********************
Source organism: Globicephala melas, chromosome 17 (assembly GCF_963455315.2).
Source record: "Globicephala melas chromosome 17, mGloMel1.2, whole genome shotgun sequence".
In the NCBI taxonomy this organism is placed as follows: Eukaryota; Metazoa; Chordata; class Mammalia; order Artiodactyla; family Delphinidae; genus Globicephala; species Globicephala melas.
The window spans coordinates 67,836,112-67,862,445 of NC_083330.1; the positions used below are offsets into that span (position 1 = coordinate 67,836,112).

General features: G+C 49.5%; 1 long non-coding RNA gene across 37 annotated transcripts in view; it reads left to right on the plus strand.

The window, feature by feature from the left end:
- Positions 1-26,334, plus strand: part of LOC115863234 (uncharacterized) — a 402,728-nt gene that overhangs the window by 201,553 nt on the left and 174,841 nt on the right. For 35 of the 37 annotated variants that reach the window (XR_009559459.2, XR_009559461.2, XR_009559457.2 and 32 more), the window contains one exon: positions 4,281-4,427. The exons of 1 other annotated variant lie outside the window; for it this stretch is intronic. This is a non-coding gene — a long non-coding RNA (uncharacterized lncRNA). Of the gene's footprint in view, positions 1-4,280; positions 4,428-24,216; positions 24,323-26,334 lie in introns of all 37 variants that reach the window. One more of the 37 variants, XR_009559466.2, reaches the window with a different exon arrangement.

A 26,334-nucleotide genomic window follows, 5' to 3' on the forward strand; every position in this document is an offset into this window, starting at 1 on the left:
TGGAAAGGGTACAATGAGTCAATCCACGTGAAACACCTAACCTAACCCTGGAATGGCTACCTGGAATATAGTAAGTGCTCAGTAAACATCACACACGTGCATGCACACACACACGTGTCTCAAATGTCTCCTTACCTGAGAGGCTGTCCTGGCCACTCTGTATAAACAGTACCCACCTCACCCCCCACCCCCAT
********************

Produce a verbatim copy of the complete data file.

Source organism: Globicephala melas, chromosome 17 (assembly GCF_963455315.2).
Source record: "Globicephala melas chromosome 17, mGloMel1.2, whole genome shotgun sequence".
In the NCBI taxonomy this organism is placed as follows: Eukaryota; Metazoa; Chordata; class Mammalia; order Artiodactyla; family Delphinidae; genus Globicephala; species Globicephala melas.
The window spans coordinates 67,836,112-67,862,445 of NC_083330.1; the positions used below are offsets into that span (position 1 = coordinate 67,836,112).

General features: G+C 49.5%; 1 long non-coding RNA gene across 37 annotated transcripts in view; it reads left to right on the plus strand.

The window, feature by feature from the left end:
- Positions 1-26,334, plus strand: part of LOC115863234 (uncharacterized) — a 402,728-nt gene that overhangs the window by 201,553 nt on the left and 174,841 nt on the right. For 35 of the 37 annotated variants that reach the window (XR_009559459.2, XR_009559461.2, XR_009559457.2 and 32 more), the window contains one exon: positions 4,281-4,427. The exons of 1 other annotated variant lie outside the window; for it this stretch is intronic. This is a non-coding gene — a long non-coding RNA (uncharacterized lncRNA). Of the gene's footprint in view, positions 1-4,280; positions 4,428-24,216; positions 24,323-26,334 lie in introns of all 37 variants that reach the window. One more of the 37 variants, XR_009559466.2, reaches the window with a different exon arrangement.

A 26,334-nucleotide genomic window follows, 5' to 3' on the forward strand; every position in this document is an offset into this window, starting at 1 on the left:
TGGAAAGGGTACAATGAGTCAATCCACGTGAAACACCTAACCTAACCCTGGAATGGCTACCTGGAATATAGTAAGTGCTCAGTAAACATCACACACGTGCATGCACACACACACGTGTCTCAAATGTCTCCTTACCTGAGAGGCTGTCCTGGCCACTCTGTATAAACAGTACCCACCTCACCCCCCACCCCCAT